From the driver’s seat, the X2 M35i’s cabin does feel a bit tight and close-quartered. That’s hardly surprising, you might say, given that the car’s exterior dimensions are more swollen hatchback than compact SUV, but even compared with what you might think of as a typical family hatchback, the front half of BMW’s new performance crossover does feel a touch hemmed in. Still, it’s hardly a deal-breaker and, alongside its rivals in the admittedly rather small pool of performance crossovers, the X2 sits at the top of the pile for its cabin’s visual and material appeal.

A more attractive blend of materials is used to greater effect within the X2 than those you get in, say, an Audi SQ2. Textured aluminium panelling runs across the tops of the doors and the dashboard fascia and glossy piano black is used modestly on the centre console and for the air-con control surrounds.

Cloth-upholstered seats both felt and looked as sporty as you’d expect them to be, which is to say rather good indeed.

Meanwhile, contrasting blue stitching combined with sporty fabric seats and coloured interior lighting all lend the X2 a healthy dose of performance intent. Of course, similar amounts of moulded, soft-touch plastic are employed on the X2’s dash top, but the harder, scratchier plastics that are so easily spotted in the Audi aren’t quite as obvious here.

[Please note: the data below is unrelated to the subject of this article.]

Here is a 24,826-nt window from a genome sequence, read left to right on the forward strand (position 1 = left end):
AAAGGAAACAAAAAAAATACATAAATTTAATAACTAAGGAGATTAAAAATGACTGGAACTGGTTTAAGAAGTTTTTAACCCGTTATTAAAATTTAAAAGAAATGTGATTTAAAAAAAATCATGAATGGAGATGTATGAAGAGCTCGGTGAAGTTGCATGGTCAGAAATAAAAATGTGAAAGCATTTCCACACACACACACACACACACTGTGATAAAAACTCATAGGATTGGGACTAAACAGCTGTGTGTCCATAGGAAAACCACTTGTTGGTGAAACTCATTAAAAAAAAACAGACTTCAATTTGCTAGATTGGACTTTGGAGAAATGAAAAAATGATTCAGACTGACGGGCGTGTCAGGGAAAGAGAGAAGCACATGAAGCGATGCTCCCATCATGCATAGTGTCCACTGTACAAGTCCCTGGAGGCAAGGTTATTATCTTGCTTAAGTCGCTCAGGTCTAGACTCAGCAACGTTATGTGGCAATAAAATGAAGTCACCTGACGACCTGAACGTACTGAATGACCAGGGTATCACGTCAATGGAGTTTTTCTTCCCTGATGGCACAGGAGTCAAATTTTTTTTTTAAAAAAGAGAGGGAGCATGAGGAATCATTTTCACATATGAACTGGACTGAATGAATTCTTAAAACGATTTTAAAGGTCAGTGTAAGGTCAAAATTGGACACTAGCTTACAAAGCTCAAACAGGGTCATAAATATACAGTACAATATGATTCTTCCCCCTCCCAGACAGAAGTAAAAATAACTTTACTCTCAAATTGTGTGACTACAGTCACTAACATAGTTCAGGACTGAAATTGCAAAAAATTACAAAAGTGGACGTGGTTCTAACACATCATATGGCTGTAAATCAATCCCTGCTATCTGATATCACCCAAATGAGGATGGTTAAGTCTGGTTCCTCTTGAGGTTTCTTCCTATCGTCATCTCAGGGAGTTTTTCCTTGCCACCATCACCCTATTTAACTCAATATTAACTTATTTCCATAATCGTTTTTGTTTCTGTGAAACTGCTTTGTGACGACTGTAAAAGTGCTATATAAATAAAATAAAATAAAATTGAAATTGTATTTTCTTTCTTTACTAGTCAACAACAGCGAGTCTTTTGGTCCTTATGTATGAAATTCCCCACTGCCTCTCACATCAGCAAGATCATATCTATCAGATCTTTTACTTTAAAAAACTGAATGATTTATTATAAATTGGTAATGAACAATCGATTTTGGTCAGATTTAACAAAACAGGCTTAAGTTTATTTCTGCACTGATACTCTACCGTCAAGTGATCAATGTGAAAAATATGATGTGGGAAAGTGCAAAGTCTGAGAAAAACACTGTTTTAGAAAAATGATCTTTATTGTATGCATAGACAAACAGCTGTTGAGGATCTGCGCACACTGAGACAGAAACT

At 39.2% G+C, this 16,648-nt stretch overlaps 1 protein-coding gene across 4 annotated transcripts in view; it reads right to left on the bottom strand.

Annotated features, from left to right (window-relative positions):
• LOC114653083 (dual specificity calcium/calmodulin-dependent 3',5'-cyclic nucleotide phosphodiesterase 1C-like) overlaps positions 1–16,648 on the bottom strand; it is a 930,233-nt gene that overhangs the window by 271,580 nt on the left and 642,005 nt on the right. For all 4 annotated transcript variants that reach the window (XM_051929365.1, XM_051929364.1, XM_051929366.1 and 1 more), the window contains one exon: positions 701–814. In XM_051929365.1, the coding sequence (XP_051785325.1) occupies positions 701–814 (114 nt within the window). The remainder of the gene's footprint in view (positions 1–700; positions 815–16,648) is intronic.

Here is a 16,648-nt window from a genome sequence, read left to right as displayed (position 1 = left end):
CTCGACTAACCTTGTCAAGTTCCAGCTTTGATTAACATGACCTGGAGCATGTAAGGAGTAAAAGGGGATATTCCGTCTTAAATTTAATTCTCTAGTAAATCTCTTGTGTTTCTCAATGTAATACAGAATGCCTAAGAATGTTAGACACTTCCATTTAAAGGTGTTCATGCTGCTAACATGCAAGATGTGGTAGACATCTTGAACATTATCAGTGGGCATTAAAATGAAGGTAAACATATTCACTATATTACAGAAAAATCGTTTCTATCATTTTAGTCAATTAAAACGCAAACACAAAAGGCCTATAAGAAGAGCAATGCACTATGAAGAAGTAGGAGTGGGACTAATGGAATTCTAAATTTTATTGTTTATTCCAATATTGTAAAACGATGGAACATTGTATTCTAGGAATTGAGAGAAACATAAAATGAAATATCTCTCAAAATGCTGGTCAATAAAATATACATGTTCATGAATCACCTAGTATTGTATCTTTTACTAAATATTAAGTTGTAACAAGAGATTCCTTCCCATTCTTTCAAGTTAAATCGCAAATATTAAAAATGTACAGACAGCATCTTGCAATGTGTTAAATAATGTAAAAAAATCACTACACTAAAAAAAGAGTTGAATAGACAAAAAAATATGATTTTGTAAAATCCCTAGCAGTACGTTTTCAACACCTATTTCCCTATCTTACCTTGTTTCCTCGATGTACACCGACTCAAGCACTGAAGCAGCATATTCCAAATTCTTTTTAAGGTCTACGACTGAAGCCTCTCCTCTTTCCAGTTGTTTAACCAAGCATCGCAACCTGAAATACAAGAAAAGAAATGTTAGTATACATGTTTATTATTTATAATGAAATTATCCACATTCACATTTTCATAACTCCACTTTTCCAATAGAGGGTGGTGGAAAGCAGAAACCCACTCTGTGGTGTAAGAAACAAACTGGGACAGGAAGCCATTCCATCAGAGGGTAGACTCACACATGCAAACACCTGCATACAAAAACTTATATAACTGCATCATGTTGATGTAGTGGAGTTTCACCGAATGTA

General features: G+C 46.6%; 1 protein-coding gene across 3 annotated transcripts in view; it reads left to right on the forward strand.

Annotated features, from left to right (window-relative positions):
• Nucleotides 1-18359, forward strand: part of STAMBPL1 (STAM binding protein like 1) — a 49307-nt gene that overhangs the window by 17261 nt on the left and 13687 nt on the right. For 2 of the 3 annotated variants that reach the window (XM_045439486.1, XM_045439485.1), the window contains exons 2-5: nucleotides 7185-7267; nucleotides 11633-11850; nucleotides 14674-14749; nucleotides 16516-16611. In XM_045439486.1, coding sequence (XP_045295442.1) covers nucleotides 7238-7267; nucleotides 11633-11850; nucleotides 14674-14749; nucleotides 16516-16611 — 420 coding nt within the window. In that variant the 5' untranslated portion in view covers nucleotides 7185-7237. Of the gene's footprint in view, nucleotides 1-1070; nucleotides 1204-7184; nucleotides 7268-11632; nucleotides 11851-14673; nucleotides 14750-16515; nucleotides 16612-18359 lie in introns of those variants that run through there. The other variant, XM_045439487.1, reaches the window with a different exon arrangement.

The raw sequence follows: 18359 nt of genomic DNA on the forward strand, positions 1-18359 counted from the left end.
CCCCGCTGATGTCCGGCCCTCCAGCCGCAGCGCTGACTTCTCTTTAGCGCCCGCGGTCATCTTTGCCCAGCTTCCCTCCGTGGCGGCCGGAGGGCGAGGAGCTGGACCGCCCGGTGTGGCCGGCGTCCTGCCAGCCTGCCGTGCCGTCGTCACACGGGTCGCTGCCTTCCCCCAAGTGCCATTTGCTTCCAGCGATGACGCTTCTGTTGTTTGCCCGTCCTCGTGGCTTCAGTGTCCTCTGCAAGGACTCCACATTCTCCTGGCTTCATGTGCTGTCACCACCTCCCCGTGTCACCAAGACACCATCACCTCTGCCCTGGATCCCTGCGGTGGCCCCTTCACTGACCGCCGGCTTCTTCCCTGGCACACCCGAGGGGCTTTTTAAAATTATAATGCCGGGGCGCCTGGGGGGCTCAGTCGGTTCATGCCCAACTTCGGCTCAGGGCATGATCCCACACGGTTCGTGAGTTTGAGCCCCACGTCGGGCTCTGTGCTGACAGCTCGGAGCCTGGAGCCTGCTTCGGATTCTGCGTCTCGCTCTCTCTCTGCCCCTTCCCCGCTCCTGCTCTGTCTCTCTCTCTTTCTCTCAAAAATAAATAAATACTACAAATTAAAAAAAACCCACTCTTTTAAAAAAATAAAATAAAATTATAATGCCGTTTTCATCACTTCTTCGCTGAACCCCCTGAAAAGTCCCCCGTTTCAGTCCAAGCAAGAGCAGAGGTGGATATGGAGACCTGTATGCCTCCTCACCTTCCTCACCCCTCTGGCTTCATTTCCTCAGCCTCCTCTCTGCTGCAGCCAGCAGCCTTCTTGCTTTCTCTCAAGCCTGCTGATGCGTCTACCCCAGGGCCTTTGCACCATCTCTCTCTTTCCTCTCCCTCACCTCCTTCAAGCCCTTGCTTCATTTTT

The X2 trumps the SQ2 on practicality, too, although this is a product of its marginally larger proportions. Given the closeness of the BMW’s front row, the relative expansiveness afforded to those sat in the rear pews is welcome indeed. Whereas some of our testers felt as though they had to straddle the front seats when sat in the back of the Audi, those same knees comfortably cleared the seatbacks in the BMW. It feels as though there is more room for your head in the X2, too.

As for boot space, with the 40/20/40-split folding rear seats in place, the BMW provides 470 litres of storage capacity, compared with the Audi’s 355-litre effort. The boot floor is usefully flat and, although there is a small lip to navigate, the aperture is wide enough so as not to make loading heavy, bulky items more unpleasurable than it needs to be.

Our test car had the £1260 Tech pack, which – in addition to adding wireless charging, enhanced Bluetooth and a headup display – includes BMW Navigation Plus. This replaces the standard car’s 8.8in display with a 10.25in screen.

The infotainment software employed by the X2 might be a bit older than that which you’d find in the latest generation of BMW vehicles, but the fact remains that it’s still impressively slick. The graphics are sharp and the level of detail present in the mapping software is very high indeed. That it all runs with minimal latency and is easy to learn and operate means it’s still one of the better systems currently available.


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Our test car was also fitted with the £995 M35i Plus package, which would be worth forking out for just for the 600W Harman Kardon hi-fi system it adds. The sound quality is very impressive, remaining rich, clear and distortion free even at high volume.

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